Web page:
13. 13. Requirements for Reproducibility: Data As a condition of publication, authors must agree to make available all data necessary to understand and assess the conclusions of the manuscript to any reader of Science. Data must be included in the body of the paper or in the supplementary materials, where they can be viewed free of charge by all visitors to the site. Certain types of data must be deposited in an approved online database, including DNA and protein sequences, microarray data, crystal structures, and climate records. http://www.sciencemag.org/site/feature/contribinfo/faq/ index.xhtml#data_faq
  14. 14. Requirements for Reproducibility: Data §  This is a no brainer, right? §  Unless it’s completely unprocessed (or the processing is part of the detailed method description/code), it’s better to include the actual data §  “Ligands from PDB structures X, Y, and Z” probably not good enough §  For sources like ChEMBL, a version number and SQL to grab the data are probably adequate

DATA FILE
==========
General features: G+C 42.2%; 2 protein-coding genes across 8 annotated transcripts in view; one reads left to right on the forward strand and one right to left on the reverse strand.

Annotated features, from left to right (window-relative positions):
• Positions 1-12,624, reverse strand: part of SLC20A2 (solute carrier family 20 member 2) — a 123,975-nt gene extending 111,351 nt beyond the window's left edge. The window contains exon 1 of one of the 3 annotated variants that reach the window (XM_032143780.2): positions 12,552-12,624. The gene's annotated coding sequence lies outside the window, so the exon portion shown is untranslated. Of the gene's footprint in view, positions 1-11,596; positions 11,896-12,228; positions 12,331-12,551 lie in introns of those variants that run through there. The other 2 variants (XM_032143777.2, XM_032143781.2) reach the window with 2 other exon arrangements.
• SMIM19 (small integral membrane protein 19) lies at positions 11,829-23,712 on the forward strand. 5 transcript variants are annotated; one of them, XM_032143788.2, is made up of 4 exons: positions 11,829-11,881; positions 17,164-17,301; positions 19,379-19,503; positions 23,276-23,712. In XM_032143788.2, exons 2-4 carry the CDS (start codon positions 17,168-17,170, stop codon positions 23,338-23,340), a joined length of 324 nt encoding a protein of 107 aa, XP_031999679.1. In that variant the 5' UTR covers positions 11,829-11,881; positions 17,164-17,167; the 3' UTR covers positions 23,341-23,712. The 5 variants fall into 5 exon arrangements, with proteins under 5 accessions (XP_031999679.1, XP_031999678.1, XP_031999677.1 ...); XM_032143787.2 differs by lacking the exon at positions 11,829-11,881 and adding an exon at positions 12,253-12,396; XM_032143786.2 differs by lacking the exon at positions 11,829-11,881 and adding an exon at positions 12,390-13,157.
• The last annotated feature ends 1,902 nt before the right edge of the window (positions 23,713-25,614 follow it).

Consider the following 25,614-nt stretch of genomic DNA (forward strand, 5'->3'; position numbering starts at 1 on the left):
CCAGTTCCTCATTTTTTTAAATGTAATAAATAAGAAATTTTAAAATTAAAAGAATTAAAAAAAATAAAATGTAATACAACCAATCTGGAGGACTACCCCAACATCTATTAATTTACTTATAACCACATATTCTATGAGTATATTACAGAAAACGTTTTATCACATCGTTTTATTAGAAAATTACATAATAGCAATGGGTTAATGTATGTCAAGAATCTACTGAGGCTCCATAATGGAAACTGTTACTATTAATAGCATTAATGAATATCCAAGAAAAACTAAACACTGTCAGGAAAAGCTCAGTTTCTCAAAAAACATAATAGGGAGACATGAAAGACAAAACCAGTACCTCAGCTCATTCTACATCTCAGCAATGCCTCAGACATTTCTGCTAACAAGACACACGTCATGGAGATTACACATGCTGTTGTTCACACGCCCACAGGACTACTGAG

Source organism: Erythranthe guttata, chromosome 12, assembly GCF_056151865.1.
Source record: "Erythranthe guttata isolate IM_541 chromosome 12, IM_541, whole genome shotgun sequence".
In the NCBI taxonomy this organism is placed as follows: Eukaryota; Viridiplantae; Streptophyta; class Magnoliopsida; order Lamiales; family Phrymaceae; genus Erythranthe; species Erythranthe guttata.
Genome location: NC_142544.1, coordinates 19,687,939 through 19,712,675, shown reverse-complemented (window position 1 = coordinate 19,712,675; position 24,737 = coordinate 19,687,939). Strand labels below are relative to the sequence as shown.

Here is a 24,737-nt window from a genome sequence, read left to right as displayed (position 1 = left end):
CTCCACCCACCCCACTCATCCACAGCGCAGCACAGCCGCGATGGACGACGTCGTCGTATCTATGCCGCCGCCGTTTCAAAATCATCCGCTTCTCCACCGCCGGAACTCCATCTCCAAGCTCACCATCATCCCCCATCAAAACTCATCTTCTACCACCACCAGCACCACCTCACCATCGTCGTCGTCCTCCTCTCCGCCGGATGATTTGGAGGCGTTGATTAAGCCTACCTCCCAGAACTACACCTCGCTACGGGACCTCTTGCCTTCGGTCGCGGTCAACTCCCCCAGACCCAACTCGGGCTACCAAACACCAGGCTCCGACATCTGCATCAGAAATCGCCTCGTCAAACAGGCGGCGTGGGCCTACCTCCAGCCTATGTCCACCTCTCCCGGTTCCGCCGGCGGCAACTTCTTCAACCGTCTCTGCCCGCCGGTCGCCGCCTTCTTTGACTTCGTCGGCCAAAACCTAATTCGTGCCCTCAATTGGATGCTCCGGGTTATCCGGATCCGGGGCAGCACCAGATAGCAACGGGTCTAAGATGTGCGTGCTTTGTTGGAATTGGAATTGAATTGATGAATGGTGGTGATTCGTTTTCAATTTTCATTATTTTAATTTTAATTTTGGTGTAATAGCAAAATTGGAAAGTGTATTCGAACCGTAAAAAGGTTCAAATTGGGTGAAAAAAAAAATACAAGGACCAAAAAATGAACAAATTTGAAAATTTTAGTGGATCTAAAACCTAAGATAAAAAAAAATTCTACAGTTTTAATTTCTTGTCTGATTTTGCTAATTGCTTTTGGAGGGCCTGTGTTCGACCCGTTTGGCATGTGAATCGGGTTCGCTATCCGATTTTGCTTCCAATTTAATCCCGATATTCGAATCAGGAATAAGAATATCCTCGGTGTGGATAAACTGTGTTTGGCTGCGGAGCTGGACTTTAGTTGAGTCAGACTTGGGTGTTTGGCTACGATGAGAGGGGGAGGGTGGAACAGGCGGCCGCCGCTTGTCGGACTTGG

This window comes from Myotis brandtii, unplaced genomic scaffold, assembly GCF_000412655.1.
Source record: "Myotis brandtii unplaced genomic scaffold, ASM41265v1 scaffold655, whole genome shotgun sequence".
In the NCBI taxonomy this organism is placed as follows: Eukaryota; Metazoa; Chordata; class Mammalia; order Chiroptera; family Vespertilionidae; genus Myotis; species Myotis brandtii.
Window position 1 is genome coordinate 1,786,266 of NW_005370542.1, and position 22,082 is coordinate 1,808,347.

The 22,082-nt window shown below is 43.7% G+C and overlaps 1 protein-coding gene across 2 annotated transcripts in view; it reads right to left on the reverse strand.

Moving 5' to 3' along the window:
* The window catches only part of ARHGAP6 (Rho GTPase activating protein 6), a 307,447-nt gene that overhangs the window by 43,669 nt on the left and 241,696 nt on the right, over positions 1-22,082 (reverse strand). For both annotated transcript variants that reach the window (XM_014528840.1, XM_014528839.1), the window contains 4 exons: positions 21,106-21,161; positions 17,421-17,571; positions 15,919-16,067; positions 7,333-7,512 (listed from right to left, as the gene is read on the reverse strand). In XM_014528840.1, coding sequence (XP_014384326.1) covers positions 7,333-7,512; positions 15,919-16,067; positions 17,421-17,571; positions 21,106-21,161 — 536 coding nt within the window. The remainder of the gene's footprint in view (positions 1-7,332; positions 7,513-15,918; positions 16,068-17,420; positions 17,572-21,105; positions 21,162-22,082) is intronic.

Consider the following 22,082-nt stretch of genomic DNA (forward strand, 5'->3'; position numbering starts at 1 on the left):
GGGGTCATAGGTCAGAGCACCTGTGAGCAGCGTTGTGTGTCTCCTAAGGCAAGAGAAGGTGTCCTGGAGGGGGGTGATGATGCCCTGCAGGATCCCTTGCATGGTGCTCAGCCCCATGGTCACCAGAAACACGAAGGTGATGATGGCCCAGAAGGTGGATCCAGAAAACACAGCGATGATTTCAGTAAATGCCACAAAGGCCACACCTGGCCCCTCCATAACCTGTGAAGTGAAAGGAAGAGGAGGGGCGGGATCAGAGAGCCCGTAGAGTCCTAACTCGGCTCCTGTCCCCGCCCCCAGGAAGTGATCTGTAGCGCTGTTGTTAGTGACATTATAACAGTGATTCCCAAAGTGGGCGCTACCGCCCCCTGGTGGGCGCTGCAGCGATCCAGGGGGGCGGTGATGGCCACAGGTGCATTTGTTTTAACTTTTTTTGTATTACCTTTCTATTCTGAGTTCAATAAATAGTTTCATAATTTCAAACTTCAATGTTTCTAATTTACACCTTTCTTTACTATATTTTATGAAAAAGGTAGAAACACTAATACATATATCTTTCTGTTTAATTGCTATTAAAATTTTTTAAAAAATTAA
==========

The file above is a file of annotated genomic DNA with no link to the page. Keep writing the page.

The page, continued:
15. 15. Requirements for Reproducibility: Data Goodman, L., Lawrence, R. & Ashley, K. Data-set visibility: Cite links to data in reference lists. Nature 492:356–6 (2012). A huge amount of work goes into creating data sets. It is crucial that these data, big or small, should be more prominently linked to their associated research articles as standard practice. To achieve this, data can be cited directly in a publication's reference section using a permanent identifier such as a digital object identifier (DOI; see, for example, go.nature.com/vnyidi and go.nature.com/zdfbcl). So far, however, only very few journals do this. Publishers, funders, researchers and institutions all need to recognize that data sets constitute a valuable scholarly resource. Authors should be credited for these career-making contributions. Enhanced data-set visibility would also benefit referees and readers by raising standards of data analysis, promoting more detailed review, encouraging data curation and boosting reproducibility and data reuse.